Wednesday, August 29, 2012

Rapid Miner & Myrrix

Another new thing I learned from Brad Cox, Rapid Miner software seemed to be heavily used in the homeland security / defense sectors.

Here is a short introductory video.

It seems it does not scale well to large models but have an excellent UI which helps visualize the data.

As a follow up, I got this from Dave Laxer:

Did you know about RADoop?  RADoop = RapidMiner + Hadoop.

It seems it is an effort to scale rapid miner to larger models.

Slightly related, I got a link to Myrrix from Charles Martin. It seems to be a recommendation engine on top of Mahout headed by Sean Owen

Big Math Library on top of GraphLab/GraphChi

Recently I am toying with a big math library around GraphLab / GraphChi with a "matlab" like interface that can scale to very large problems.

Today I finished implementing SVD (Lanczos) algorithm for both GraphLab/GraphChi.

Why do we need a big math library?  If your problem is small and you can compute it quickly in Matlab than you are done. However, if the data is big, and Matlab can not even load the problem we are in trouble. That is why a scalable implementation is useful.

Let's start with a very simple example - Jacobi method for solving a linear system of equations. The code looks like this:

for (int i=0; i < max_iter; i++){
    x = (b - A*x)/A_ii;

A second example, is the alternating least squares (ALS) algorithm:

for (int i=0; i < max_iter; i++){
     V = A.backslash(U);
     U = A.backslash(V);

Another example, a little more fancy, is Lanczos iteration main loop:

[k] = V[k]*A._transpose();
orthogonalize_vs_all(U, k, alpha(0));
    for (int i=k+1; i<n; i++){
orthogonalize_vs_all(V, i, beta(i-k-1));
      U[i] = V[i]*A._transpose();
      orthogonalize_vs_all(U, i, alpha(i-k));

    V[n]= U[n-1]*A;
    orthogonalize_vs_all(V, n, beta(n-k-1));

In each iteration of Lanczos, the vector U[i] is left multiplied with the matrix A and then left multiplied with the matrix A'.  Namely, U[i+1] = U[i]*A*A'.

What is nice about it, is the underlying implementation. 
In GraphChi: the matrix A is stored on disk and read in parts to perform the multiplication. It is never read fully into memory. And thus we can scale to very large models.

In GraphLab: the matrix A is distributed across multiple machines so the product is a distributed operation. Also the vectors V[i] and U[i] are spanned across multiple machines.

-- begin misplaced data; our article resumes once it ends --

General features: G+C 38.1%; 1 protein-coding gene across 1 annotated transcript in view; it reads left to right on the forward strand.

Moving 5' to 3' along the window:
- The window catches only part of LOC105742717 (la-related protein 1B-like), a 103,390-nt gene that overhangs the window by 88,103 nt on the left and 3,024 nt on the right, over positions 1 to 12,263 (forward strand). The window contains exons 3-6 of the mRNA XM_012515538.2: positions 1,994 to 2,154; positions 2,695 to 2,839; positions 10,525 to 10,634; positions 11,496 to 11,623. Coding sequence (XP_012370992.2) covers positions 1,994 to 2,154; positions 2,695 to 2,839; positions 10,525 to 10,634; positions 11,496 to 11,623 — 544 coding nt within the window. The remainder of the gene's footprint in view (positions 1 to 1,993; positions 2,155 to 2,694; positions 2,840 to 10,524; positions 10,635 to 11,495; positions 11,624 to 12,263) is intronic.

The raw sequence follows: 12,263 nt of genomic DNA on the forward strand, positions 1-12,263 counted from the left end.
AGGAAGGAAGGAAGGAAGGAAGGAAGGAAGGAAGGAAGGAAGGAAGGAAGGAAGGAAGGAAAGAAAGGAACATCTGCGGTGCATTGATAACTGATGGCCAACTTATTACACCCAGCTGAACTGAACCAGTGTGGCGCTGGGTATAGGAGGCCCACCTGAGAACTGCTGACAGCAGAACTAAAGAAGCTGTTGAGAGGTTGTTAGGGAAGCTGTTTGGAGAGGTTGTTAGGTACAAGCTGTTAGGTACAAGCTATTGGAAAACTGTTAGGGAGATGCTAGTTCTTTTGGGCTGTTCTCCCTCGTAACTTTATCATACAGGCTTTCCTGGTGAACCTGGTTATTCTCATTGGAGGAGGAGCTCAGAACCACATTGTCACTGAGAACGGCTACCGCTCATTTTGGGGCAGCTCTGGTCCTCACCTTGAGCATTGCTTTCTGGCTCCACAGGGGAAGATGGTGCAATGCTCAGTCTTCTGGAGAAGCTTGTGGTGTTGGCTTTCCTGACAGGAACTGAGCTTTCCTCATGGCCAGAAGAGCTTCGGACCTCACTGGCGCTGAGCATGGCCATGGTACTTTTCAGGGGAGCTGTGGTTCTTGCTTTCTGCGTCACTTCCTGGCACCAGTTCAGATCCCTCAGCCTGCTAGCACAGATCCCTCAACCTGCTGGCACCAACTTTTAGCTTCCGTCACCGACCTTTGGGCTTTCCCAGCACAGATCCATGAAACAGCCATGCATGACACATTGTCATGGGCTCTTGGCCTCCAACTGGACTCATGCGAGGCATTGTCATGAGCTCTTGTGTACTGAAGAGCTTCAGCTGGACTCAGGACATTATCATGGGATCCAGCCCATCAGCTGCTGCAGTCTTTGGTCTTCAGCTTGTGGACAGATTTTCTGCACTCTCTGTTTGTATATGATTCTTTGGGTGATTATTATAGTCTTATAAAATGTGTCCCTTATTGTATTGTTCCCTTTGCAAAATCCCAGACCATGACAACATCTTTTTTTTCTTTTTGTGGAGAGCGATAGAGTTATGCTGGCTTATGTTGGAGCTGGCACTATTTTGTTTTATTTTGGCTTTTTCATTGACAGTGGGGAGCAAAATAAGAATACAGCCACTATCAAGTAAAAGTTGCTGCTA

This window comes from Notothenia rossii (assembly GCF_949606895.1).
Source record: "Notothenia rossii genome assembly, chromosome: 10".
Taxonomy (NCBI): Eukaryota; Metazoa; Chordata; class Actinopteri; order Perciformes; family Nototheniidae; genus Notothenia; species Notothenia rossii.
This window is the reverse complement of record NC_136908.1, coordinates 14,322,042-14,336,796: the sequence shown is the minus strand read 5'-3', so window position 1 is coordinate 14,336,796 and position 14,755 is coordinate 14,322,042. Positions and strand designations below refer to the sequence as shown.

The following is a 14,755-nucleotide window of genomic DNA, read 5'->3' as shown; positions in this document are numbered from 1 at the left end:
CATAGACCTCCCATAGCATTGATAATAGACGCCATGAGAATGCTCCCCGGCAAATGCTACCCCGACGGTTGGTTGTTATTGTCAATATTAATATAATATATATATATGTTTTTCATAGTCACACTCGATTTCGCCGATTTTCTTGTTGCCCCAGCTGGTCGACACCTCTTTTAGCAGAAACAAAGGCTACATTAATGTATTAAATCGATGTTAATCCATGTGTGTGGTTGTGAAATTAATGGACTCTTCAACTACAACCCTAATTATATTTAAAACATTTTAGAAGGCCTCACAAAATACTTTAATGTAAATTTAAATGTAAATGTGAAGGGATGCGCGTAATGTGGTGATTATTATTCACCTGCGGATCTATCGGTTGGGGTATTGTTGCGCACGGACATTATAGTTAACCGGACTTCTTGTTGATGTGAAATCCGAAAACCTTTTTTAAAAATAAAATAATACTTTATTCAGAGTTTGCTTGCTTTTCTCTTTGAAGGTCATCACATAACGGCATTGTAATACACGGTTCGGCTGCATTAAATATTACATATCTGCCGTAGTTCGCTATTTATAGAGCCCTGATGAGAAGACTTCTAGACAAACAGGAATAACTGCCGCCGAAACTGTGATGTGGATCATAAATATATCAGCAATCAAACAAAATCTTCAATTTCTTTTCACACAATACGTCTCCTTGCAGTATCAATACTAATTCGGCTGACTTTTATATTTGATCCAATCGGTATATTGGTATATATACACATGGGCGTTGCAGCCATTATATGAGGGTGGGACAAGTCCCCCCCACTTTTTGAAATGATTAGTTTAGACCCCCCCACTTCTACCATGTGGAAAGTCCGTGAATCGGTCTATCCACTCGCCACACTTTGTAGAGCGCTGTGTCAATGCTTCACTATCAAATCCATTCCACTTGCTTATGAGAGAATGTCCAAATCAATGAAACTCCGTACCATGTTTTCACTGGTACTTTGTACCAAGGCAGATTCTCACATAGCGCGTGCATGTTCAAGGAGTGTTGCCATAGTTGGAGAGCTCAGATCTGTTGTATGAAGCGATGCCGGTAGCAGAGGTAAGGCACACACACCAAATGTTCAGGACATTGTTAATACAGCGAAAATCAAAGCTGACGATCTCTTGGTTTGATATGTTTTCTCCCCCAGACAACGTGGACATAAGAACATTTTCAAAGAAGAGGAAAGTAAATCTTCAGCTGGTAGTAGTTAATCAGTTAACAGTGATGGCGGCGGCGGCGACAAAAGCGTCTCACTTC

The user who writes the high level code never needs to bother where is the data (on disk? in the network? ) and can write high level math primitives like in Matlab.

So where is the catch? I must admit there is a lot of ugly code which is needed to implement the high level functionality. However, the user does not have to actually worry about it and can enjoy the improved functionality.

Tuesday, August 28, 2012

Airlines on time performance dataset

I got the following interesting dataset link from Brad Cox
The ASA challenge site has two decades of flight data totaling many GB. Data contains year, month, day, origin, carrier, destination, delay, etc. Goal is to determine what factors (day, carrier, destination, etc) best predicts the delay time. 
From ASA website:
The data consists of flight arrival and departure details for all commercial flights within the USA, from October 1987 to April 2008. This is a large dataset: there are nearly 120 million records in total, and takes up 1.6 gigabytes of space compressed and 12 gigabytes when uncompressed. 
The aim of the data expo is to provide a graphical summary of important features of the data set. This is intentionally vague in order to allow different entries to focus on different aspects of the data, but here are a few ideas to get you started:
  • When is the best time of day/day of week/time of year to fly to minimise delays?
  • Do older planes suffer more delays?
  • How does the number of people flying between different locations change over time?
  • How well does weather predict plane delays?
  • Can you detect cascading failures as delays in one airport create delays in others? Are there critical links in the system?